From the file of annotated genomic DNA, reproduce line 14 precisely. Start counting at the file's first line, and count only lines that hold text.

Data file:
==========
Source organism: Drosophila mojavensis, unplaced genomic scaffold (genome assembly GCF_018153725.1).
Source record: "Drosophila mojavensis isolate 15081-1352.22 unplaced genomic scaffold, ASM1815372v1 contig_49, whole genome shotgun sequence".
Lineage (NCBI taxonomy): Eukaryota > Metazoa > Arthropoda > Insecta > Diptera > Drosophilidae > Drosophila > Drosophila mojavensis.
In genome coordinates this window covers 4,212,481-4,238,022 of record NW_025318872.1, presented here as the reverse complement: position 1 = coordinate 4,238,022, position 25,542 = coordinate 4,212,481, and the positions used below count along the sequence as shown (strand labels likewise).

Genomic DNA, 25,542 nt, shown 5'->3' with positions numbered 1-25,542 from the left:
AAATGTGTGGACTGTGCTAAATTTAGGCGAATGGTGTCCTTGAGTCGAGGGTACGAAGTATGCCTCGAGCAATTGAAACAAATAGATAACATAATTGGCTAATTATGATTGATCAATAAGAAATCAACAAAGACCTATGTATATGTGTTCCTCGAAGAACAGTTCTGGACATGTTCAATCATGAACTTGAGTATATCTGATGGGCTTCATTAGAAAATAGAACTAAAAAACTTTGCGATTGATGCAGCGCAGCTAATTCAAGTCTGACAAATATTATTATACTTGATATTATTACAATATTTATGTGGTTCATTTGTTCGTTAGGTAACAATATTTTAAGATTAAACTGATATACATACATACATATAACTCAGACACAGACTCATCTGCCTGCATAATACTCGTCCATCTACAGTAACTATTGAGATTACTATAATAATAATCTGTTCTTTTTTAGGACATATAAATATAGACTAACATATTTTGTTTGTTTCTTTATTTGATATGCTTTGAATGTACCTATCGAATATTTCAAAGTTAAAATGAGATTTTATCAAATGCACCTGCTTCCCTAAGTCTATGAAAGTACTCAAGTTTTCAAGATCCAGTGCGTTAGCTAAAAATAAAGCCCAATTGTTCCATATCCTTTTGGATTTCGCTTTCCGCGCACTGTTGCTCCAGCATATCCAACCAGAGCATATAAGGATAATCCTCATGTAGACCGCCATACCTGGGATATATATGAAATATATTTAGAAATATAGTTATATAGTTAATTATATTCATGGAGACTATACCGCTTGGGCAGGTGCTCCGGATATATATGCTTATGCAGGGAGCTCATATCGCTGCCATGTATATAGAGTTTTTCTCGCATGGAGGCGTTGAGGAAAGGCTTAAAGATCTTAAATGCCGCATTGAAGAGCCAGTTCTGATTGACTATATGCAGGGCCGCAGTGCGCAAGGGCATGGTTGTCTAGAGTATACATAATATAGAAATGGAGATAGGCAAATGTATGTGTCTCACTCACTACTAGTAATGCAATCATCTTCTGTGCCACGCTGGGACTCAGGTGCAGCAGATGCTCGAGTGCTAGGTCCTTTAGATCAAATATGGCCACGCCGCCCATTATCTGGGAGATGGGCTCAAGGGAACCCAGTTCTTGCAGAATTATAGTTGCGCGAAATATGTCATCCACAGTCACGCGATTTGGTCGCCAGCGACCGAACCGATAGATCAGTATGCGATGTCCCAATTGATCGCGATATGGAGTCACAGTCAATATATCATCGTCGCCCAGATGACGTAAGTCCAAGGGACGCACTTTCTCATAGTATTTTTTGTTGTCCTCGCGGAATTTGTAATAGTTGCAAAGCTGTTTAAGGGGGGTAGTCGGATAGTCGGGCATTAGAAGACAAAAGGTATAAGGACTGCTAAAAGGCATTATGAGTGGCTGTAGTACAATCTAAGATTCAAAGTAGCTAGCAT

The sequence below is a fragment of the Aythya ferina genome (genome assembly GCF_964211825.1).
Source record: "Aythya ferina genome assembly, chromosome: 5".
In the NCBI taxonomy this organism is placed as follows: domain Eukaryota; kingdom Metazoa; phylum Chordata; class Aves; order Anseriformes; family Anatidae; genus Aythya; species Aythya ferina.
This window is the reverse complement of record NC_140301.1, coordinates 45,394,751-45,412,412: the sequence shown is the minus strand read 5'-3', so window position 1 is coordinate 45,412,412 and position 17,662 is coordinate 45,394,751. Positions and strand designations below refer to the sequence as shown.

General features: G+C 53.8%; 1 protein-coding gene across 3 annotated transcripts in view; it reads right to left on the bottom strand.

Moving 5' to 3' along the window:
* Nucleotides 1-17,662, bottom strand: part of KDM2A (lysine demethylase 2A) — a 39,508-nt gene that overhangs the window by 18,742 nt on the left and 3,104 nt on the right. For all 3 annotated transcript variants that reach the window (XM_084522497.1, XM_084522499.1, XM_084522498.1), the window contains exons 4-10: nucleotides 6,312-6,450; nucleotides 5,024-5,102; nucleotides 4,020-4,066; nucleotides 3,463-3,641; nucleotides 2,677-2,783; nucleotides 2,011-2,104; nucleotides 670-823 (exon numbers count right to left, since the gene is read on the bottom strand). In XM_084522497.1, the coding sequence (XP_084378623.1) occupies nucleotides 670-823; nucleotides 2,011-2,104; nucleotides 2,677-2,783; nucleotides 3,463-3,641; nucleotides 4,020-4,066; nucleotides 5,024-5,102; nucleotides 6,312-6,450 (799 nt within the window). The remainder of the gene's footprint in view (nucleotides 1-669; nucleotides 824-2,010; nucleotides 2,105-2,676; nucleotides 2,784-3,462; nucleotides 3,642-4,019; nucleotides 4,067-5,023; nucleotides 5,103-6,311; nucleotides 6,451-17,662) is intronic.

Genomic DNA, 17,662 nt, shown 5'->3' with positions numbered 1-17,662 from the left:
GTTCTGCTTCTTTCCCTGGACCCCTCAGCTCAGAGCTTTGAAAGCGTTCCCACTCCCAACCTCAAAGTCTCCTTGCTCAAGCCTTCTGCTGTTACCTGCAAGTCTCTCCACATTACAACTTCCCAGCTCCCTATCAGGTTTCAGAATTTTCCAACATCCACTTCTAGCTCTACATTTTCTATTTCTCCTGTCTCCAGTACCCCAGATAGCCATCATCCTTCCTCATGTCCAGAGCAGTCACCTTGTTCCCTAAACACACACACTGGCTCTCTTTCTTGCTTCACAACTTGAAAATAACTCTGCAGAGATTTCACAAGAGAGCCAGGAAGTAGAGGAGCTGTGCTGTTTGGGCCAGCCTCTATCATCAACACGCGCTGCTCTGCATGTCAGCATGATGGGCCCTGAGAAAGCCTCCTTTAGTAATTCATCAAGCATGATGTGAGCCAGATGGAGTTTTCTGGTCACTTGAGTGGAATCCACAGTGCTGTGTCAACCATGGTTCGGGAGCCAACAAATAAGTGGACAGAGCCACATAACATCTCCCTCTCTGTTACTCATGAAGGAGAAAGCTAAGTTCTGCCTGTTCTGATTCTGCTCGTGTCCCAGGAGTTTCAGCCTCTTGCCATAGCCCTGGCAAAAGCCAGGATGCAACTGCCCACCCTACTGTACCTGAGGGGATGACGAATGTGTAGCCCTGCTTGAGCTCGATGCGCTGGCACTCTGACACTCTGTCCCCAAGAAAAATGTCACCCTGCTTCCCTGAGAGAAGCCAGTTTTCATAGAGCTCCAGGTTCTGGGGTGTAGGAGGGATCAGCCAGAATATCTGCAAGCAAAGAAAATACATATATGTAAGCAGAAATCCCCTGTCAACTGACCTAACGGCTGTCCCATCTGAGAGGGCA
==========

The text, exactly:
Genomic DNA, 17,662 nt, shown 5'->3' with positions numbered 1-17,662 from the left: